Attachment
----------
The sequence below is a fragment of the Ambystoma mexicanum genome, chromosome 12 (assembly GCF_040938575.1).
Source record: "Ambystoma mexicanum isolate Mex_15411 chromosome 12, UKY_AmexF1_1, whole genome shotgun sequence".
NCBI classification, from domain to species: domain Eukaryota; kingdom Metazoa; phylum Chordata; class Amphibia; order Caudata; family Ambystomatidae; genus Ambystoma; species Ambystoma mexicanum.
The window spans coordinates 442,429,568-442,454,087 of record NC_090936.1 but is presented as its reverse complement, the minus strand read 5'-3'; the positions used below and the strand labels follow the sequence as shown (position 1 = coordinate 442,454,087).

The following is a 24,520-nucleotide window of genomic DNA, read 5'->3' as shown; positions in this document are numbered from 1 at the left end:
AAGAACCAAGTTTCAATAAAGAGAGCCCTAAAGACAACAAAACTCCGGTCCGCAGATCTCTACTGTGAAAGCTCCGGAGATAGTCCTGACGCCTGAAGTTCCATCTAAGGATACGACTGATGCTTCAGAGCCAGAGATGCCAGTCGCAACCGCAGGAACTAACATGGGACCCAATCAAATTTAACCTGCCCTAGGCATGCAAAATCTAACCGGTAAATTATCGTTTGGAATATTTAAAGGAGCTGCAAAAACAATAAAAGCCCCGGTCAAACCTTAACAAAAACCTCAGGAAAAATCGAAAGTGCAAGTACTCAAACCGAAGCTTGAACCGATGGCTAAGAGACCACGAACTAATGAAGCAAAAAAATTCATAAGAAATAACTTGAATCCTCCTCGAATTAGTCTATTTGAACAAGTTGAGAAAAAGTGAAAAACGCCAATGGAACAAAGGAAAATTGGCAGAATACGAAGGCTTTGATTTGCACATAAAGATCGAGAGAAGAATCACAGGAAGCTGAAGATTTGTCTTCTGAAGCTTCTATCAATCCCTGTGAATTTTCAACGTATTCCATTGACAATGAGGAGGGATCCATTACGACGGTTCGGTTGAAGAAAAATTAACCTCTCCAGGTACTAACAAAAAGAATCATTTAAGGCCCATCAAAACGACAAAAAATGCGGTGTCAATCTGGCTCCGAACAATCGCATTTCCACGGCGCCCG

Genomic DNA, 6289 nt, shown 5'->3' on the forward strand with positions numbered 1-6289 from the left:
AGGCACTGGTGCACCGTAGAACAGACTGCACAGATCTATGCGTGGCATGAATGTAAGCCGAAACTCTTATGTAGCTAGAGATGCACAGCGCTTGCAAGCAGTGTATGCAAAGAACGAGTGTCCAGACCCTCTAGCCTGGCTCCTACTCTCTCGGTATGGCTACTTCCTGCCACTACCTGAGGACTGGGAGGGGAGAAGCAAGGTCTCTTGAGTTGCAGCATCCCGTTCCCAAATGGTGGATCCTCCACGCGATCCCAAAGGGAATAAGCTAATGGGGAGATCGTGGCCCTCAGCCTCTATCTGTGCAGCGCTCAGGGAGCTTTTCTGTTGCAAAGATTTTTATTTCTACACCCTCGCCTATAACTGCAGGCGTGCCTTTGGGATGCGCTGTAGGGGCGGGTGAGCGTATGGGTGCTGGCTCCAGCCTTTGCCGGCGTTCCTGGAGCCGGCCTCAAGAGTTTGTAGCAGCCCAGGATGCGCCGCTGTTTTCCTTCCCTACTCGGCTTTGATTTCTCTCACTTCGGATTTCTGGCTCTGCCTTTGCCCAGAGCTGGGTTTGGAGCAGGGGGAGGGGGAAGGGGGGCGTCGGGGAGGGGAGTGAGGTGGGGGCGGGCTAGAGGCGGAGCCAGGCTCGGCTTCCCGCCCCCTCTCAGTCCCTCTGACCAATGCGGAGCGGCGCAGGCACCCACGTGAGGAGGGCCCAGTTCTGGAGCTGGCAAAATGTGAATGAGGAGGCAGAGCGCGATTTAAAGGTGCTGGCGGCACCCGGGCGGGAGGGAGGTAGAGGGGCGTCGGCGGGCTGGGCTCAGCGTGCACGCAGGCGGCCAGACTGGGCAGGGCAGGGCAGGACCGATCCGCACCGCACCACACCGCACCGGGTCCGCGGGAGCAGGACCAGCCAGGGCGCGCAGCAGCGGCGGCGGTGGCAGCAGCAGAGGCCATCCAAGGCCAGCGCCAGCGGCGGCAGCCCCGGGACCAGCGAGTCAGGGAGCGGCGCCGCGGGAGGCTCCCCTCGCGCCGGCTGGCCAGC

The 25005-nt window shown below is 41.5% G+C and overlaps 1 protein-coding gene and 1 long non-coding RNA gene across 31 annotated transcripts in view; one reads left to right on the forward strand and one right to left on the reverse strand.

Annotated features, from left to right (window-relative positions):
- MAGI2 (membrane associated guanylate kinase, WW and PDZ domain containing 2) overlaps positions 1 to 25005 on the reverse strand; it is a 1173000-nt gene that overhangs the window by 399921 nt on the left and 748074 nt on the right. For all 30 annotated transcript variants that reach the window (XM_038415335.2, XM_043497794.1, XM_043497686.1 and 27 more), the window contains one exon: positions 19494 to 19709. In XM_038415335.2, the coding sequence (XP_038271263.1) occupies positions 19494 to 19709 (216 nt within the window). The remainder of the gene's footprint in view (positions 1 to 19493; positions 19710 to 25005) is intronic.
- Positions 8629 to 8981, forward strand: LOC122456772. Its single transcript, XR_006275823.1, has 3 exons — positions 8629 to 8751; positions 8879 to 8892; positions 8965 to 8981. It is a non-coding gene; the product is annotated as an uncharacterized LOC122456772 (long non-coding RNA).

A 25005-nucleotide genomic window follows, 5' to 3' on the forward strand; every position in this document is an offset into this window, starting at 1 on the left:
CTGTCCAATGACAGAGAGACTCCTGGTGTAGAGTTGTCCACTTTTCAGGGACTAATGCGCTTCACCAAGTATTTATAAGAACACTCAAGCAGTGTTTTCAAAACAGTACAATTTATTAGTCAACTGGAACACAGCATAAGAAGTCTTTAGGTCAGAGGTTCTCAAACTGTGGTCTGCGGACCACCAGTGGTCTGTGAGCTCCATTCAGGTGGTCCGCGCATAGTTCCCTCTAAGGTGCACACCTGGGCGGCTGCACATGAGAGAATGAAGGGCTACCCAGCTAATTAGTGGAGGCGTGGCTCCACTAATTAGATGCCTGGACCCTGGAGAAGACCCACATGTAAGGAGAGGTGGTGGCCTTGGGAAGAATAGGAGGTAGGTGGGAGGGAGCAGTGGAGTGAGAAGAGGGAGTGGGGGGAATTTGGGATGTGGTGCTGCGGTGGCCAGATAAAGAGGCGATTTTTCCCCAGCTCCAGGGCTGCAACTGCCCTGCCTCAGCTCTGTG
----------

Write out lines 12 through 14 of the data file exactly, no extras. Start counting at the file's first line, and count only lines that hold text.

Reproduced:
- Positions 8629 to 8981, forward strand: LOC122456772. Its single transcript, XR_006275823.1, has 3 exons — positions 8629 to 8751; positions 8879 to 8892; positions 8965 to 8981. It is a non-coding gene; the product is annotated as an uncharacterized LOC122456772 (long non-coding RNA).

A 25005-nucleotide genomic window follows, 5' to 3' on the forward strand; every position in this document is an offset into this window, starting at 1 on the left:
CTGTCCAATGACAGAGAGACTCCTGGTGTAGAGTTGTCCACTTTTCAGGGACTAATGCGCTTCACCAAGTATTTATAAGAACACTCAAGCAGTGTTTTCAAAACAGTACAATTTATTAGTCAACTGGAACACAGCATAAGAAGTCTTTAGGTCAGAGGTTCTCAAACTGTGGTCTGCGGACCACCAGTGGTCTGTGAGCTCCATTCAGGTGGTCCGCGCATAGTTCCCTCTAAGGTGCACACCTGGGCGGCTGCACATGAGAGAATGAAGGGCTACCCAGCTAATTAGTGGAGGCGTGGCTCCACTAATTAGATGCCTGGACCCTGGAGAAGACCCACATGTAAGGAGAGGTGGTGGCCTTGGGAAGAATAGGAGGTAGGTGGGAGGGAGCAGTGGAGTGAGAAGAGGGAGTGGGGGGAATTTGGGATGTGGTGCTGCGGTGGCCAGATAAAGAGGCGATTTTTCCCCAGCTCCAGGGCTGCAACTGCCCTGCCTCAGCTCTGTG